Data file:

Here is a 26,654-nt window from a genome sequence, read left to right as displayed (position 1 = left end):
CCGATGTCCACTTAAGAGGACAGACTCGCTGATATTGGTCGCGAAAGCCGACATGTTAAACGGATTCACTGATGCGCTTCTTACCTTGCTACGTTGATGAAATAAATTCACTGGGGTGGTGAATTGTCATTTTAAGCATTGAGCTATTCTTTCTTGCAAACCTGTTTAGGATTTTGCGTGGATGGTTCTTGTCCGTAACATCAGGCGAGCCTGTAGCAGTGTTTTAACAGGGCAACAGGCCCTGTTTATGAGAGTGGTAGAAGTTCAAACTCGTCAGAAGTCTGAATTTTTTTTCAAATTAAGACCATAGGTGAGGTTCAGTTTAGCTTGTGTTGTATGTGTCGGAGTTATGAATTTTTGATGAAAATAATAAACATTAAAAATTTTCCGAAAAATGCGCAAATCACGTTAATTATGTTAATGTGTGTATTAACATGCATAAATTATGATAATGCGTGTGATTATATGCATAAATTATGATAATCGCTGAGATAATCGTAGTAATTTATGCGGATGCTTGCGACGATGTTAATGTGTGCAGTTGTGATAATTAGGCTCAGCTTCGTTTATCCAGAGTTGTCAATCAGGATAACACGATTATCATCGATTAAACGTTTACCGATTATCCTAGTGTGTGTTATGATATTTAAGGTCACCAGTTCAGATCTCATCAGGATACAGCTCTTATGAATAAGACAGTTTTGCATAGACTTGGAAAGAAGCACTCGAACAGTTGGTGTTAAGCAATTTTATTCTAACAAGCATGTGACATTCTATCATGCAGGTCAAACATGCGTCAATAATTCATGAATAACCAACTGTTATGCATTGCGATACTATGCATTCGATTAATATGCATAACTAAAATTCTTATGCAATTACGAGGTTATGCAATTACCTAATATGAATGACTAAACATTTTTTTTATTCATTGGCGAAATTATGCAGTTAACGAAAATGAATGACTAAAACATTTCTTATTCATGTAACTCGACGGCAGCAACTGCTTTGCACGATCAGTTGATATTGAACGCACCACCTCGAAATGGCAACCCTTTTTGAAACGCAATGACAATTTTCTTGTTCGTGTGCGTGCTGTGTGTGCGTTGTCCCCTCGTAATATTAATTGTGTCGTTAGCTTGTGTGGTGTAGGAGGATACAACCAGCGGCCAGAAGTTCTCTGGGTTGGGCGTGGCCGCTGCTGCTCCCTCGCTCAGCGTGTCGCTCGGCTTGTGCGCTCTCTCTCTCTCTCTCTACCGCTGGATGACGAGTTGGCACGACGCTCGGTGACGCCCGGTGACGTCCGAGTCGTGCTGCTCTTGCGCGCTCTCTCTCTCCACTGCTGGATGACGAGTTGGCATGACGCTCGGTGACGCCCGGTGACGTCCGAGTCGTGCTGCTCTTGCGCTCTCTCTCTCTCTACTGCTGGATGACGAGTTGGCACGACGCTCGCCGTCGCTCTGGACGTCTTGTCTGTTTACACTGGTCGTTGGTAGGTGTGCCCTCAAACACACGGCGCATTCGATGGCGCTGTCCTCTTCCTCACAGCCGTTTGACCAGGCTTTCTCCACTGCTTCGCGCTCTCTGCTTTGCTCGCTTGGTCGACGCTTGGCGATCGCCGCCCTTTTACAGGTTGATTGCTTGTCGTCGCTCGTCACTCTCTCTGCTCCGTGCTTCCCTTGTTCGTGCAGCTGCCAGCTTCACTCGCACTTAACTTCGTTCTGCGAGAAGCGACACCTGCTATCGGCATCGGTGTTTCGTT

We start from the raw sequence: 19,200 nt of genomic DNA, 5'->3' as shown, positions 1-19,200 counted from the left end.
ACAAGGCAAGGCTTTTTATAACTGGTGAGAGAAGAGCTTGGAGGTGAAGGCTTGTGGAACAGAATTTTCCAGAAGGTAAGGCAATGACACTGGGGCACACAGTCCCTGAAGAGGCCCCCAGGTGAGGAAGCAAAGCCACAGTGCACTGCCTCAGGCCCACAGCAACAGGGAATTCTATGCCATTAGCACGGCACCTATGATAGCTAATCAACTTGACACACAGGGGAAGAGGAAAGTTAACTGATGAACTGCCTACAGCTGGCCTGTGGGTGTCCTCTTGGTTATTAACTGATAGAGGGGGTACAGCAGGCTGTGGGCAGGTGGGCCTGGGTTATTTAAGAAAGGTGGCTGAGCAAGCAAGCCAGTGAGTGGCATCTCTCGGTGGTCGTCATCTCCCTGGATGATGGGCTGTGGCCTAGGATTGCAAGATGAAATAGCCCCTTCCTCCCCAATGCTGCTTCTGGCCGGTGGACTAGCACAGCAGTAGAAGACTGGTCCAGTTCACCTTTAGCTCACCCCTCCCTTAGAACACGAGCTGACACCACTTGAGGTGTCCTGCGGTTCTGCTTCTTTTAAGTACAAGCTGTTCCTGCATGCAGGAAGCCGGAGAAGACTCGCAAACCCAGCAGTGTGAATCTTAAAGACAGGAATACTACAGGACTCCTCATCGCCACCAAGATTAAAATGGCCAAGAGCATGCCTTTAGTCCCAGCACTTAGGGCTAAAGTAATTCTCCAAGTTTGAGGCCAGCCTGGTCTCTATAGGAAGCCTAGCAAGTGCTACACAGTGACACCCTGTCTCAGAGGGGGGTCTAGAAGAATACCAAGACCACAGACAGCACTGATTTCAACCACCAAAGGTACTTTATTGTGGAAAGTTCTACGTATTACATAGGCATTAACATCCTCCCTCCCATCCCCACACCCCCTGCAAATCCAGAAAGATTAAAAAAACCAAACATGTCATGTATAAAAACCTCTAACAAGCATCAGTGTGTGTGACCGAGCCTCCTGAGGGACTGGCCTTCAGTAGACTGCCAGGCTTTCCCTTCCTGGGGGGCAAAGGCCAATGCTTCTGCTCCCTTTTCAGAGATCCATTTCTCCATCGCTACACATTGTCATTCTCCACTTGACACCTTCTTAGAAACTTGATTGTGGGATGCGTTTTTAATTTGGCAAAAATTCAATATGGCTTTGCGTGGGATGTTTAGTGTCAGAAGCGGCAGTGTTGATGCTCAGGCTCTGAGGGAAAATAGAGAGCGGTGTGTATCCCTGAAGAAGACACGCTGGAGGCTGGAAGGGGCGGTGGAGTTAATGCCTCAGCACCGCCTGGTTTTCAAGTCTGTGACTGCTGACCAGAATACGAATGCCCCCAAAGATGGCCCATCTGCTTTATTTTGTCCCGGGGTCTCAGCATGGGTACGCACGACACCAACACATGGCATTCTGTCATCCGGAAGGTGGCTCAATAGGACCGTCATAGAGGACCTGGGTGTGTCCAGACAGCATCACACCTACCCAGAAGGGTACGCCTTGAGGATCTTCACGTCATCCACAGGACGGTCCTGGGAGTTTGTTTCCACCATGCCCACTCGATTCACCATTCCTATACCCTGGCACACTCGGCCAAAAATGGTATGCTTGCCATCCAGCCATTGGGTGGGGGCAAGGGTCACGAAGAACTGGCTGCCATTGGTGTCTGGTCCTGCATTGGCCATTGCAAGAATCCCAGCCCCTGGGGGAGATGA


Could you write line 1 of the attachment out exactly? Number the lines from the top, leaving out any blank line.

Here is a 26,654-nt window from a genome sequence, read left to right as displayed (position 1 = left end):